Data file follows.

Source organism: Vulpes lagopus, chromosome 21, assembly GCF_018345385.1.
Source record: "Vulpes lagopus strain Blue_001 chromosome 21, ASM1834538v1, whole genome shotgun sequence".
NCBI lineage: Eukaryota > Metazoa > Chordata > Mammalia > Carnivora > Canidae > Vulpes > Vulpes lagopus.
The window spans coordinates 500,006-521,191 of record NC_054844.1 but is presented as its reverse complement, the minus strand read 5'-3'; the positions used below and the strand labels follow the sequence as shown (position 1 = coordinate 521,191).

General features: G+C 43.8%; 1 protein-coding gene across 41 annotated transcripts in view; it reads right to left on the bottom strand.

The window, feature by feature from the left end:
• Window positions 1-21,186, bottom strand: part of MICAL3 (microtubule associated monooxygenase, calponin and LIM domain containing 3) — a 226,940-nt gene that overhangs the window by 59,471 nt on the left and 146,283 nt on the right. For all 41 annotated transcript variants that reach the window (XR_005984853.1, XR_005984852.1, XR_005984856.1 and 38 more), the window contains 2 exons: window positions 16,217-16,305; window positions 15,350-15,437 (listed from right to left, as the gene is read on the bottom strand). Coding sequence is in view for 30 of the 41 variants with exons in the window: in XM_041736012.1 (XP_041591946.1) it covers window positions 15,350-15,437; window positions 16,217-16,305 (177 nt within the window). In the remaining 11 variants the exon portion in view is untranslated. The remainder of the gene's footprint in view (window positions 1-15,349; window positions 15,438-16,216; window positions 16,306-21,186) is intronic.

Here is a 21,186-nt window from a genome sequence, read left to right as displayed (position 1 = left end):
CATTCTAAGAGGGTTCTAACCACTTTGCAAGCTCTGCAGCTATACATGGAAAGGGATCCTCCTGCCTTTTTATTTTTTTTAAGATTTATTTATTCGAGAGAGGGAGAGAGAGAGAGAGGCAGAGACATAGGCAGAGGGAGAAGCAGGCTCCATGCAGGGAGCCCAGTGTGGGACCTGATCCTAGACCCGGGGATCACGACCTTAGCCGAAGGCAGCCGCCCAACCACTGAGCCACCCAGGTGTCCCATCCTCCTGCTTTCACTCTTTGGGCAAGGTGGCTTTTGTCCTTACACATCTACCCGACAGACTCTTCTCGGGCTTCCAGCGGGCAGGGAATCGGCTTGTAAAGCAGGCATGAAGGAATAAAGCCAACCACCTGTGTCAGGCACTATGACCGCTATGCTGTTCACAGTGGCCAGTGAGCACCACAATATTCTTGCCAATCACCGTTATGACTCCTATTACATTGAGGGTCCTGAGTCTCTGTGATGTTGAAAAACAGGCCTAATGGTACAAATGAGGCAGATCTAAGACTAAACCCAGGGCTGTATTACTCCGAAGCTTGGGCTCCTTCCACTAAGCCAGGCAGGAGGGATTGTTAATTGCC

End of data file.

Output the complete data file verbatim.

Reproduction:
Source organism: Vulpes lagopus, chromosome 21, assembly GCF_018345385.1.
Source record: "Vulpes lagopus strain Blue_001 chromosome 21, ASM1834538v1, whole genome shotgun sequence".
NCBI lineage: Eukaryota > Metazoa > Chordata > Mammalia > Carnivora > Canidae > Vulpes > Vulpes lagopus.
The window spans coordinates 500,006-521,191 of record NC_054844.1 but is presented as its reverse complement, the minus strand read 5'-3'; the positions used below and the strand labels follow the sequence as shown (position 1 = coordinate 521,191).

General features: G+C 43.8%; 1 protein-coding gene across 41 annotated transcripts in view; it reads right to left on the bottom strand.

The window, feature by feature from the left end:
• Window positions 1-21,186, bottom strand: part of MICAL3 (microtubule associated monooxygenase, calponin and LIM domain containing 3) — a 226,940-nt gene that overhangs the window by 59,471 nt on the left and 146,283 nt on the right. For all 41 annotated transcript variants that reach the window (XR_005984853.1, XR_005984852.1, XR_005984856.1 and 38 more), the window contains 2 exons: window positions 16,217-16,305; window positions 15,350-15,437 (listed from right to left, as the gene is read on the bottom strand). Coding sequence is in view for 30 of the 41 variants with exons in the window: in XM_041736012.1 (XP_041591946.1) it covers window positions 15,350-15,437; window positions 16,217-16,305 (177 nt within the window). In the remaining 11 variants the exon portion in view is untranslated. The remainder of the gene's footprint in view (window positions 1-15,349; window positions 15,438-16,216; window positions 16,306-21,186) is intronic.

Here is a 21,186-nt window from a genome sequence, read left to right as displayed (position 1 = left end):
CATTCTAAGAGGGTTCTAACCACTTTGCAAGCTCTGCAGCTATACATGGAAAGGGATCCTCCTGCCTTTTTATTTTTTTTAAGATTTATTTATTCGAGAGAGGGAGAGAGAGAGAGAGGCAGAGACATAGGCAGAGGGAGAAGCAGGCTCCATGCAGGGAGCCCAGTGTGGGACCTGATCCTAGACCCGGGGATCACGACCTTAGCCGAAGGCAGCCGCCCAACCACTGAGCCACCCAGGTGTCCCATCCTCCTGCTTTCACTCTTTGGGCAAGGTGGCTTTTGTCCTTACACATCTACCCGACAGACTCTTCTCGGGCTTCCAGCGGGCAGGGAATCGGCTTGTAAAGCAGGCATGAAGGAATAAAGCCAACCACCTGTGTCAGGCACTATGACCGCTATGCTGTTCACAGTGGCCAGTGAGCACCACAATATTCTTGCCAATCACCGTTATGACTCCTATTACATTGAGGGTCCTGAGTCTCTGTGATGTTGAAAAACAGGCCTAATGGTACAAATGAGGCAGATCTAAGACTAAACCCAGGGCTGTATTACTCCGAAGCTTGGGCTCCTTCCACTAAGCCAGGCAGGAGGGATTGTTAATTGCC